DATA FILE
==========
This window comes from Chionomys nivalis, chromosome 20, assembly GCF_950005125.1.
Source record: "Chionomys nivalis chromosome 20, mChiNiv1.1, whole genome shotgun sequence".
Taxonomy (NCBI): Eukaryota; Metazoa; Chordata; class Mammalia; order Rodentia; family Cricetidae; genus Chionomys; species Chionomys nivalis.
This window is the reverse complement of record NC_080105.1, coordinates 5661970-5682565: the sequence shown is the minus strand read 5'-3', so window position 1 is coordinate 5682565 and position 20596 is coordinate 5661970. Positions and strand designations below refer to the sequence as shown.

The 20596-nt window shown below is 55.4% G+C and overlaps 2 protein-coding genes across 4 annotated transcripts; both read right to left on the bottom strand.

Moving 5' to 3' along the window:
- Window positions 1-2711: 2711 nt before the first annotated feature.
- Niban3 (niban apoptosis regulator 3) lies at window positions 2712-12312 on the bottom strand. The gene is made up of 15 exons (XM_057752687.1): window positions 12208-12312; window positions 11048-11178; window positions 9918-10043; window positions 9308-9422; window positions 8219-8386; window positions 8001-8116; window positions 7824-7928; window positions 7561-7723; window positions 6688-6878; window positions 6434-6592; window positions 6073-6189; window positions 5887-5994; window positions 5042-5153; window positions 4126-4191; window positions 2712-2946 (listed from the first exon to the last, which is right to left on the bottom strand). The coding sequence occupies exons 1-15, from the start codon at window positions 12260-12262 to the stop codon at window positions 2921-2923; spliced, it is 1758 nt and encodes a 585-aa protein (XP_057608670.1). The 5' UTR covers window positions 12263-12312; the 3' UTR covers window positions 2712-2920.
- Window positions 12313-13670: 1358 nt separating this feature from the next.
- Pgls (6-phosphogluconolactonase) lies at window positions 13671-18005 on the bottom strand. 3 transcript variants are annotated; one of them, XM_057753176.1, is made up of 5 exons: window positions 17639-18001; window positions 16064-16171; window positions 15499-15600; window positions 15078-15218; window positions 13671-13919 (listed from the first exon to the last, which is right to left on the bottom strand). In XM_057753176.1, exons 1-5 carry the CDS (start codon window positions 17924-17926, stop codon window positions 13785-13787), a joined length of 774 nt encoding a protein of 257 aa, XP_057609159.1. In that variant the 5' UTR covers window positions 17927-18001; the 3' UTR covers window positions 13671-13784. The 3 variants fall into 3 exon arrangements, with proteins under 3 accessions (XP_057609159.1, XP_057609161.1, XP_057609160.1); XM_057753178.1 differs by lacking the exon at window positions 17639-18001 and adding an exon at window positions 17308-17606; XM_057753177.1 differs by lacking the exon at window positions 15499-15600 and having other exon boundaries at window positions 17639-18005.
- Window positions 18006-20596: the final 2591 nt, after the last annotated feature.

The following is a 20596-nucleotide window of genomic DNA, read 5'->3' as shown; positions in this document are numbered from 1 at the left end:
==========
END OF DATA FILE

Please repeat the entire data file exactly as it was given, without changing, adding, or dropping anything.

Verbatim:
This window comes from Chionomys nivalis, chromosome 20, assembly GCF_950005125.1.
Source record: "Chionomys nivalis chromosome 20, mChiNiv1.1, whole genome shotgun sequence".
Taxonomy (NCBI): Eukaryota; Metazoa; Chordata; class Mammalia; order Rodentia; family Cricetidae; genus Chionomys; species Chionomys nivalis.
This window is the reverse complement of record NC_080105.1, coordinates 5661970-5682565: the sequence shown is the minus strand read 5'-3', so window position 1 is coordinate 5682565 and position 20596 is coordinate 5661970. Positions and strand designations below refer to the sequence as shown.

The 20596-nt window shown below is 55.4% G+C and overlaps 2 protein-coding genes across 4 annotated transcripts; both read right to left on the bottom strand.

Moving 5' to 3' along the window:
- Window positions 1-2711: 2711 nt before the first annotated feature.
- Niban3 (niban apoptosis regulator 3) lies at window positions 2712-12312 on the bottom strand. The gene is made up of 15 exons (XM_057752687.1): window positions 12208-12312; window positions 11048-11178; window positions 9918-10043; window positions 9308-9422; window positions 8219-8386; window positions 8001-8116; window positions 7824-7928; window positions 7561-7723; window positions 6688-6878; window positions 6434-6592; window positions 6073-6189; window positions 5887-5994; window positions 5042-5153; window positions 4126-4191; window positions 2712-2946 (listed from the first exon to the last, which is right to left on the bottom strand). The coding sequence occupies exons 1-15, from the start codon at window positions 12260-12262 to the stop codon at window positions 2921-2923; spliced, it is 1758 nt and encodes a 585-aa protein (XP_057608670.1). The 5' UTR covers window positions 12263-12312; the 3' UTR covers window positions 2712-2920.
- Window positions 12313-13670: 1358 nt separating this feature from the next.
- Pgls (6-phosphogluconolactonase) lies at window positions 13671-18005 on the bottom strand. 3 transcript variants are annotated; one of them, XM_057753176.1, is made up of 5 exons: window positions 17639-18001; window positions 16064-16171; window positions 15499-15600; window positions 15078-15218; window positions 13671-13919 (listed from the first exon to the last, which is right to left on the bottom strand). In XM_057753176.1, exons 1-5 carry the CDS (start codon window positions 17924-17926, stop codon window positions 13785-13787), a joined length of 774 nt encoding a protein of 257 aa, XP_057609159.1. In that variant the 5' UTR covers window positions 17927-18001; the 3' UTR covers window positions 13671-13784. The 3 variants fall into 3 exon arrangements, with proteins under 3 accessions (XP_057609159.1, XP_057609161.1, XP_057609160.1); XM_057753178.1 differs by lacking the exon at window positions 17639-18001 and adding an exon at window positions 17308-17606; XM_057753177.1 differs by lacking the exon at window positions 15499-15600 and having other exon boundaries at window positions 17639-18005.
- Window positions 18006-20596: the final 2591 nt, after the last annotated feature.

The following is a 20596-nucleotide window of genomic DNA, read 5'->3' as shown; positions in this document are numbered from 1 at the left end: